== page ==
Well, Norm Coleman seems to have taken the Minnesota Senate race into about quatoople overtime, leaving the state still undrrepresented by one. (Granted, that one is Amy Klobuchar, which may be better than Iowa fully represented but with Grassley cancelling out Harkin.)
There hasn't been this much stalling in Minnesota since November 22, 1950, when the Fort Wayne Zollner Pistons faced the unstoppable Minneapolis Lakers, led by basketball's first big man, George Mikan:
Fort Wayne controlled the jump and Mikan, flanked by Pollard and Mikkelsen, lumbered into defensive position. But as the trio turned around, they saw Pistons center Larry Foust standing at mid-court with the ball on his hip. And that’s where Foust—and the ball—stayed. Foust was under strict orders from Mendenhall to do nothing until the Lakers came out to play man-to-man.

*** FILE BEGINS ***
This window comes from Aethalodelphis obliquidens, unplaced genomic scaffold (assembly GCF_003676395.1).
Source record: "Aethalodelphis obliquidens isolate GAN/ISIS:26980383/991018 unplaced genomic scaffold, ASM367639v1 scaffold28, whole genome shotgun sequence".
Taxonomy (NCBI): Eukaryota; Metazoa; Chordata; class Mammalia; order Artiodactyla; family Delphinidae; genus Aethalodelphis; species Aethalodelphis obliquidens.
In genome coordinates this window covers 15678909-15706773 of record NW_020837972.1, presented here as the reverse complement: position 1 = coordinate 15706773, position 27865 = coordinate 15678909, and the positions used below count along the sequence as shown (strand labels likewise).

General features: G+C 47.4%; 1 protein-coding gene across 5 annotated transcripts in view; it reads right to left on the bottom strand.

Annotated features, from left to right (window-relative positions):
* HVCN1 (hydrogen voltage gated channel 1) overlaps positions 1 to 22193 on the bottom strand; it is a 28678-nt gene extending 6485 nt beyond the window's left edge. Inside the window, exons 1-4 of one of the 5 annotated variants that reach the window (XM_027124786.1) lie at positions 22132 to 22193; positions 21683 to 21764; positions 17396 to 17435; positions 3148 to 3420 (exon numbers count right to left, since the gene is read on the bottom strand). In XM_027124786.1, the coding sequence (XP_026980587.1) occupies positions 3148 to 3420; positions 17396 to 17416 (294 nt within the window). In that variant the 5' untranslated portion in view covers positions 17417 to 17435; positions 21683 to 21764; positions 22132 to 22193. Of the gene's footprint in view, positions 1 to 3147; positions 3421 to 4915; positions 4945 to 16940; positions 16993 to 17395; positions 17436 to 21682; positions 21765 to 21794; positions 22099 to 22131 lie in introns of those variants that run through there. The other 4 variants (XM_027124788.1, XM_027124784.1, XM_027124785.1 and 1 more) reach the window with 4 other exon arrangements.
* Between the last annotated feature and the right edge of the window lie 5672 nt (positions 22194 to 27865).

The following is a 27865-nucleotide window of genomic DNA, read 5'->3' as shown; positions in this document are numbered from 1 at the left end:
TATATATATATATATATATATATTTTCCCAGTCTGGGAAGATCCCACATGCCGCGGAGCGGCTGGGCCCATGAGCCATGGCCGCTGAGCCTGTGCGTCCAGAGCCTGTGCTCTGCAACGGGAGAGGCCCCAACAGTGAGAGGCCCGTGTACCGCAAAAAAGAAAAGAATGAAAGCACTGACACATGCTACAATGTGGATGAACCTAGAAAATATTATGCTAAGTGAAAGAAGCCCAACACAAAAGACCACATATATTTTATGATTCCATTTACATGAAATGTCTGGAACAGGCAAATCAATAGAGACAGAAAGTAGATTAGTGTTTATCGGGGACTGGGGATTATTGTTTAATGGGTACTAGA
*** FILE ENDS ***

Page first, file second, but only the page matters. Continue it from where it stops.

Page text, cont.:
The crowd of 7,021 began to boo and stomp their feet in response to the inactivity. But Fort Wayne stuck to its game plan as they held the ball for as long as three minutes at a time. When one playing got tired of holding the ball, he’d flip it to a teammate, who would then tuck it under his arm.
Every so often, a bored Slater Martin would press and try to force a turnover. When he was successful in doing so, the Lakers would hustle downcourt and, after three passes (the last one usually to Mikan), put up a shot.
The standoffs were thus interrupted by brief flurries of action.
Final score Pistons 19, Lakers 18. This game is why there's a shot clock in basketball. We need one in this Senate race, too.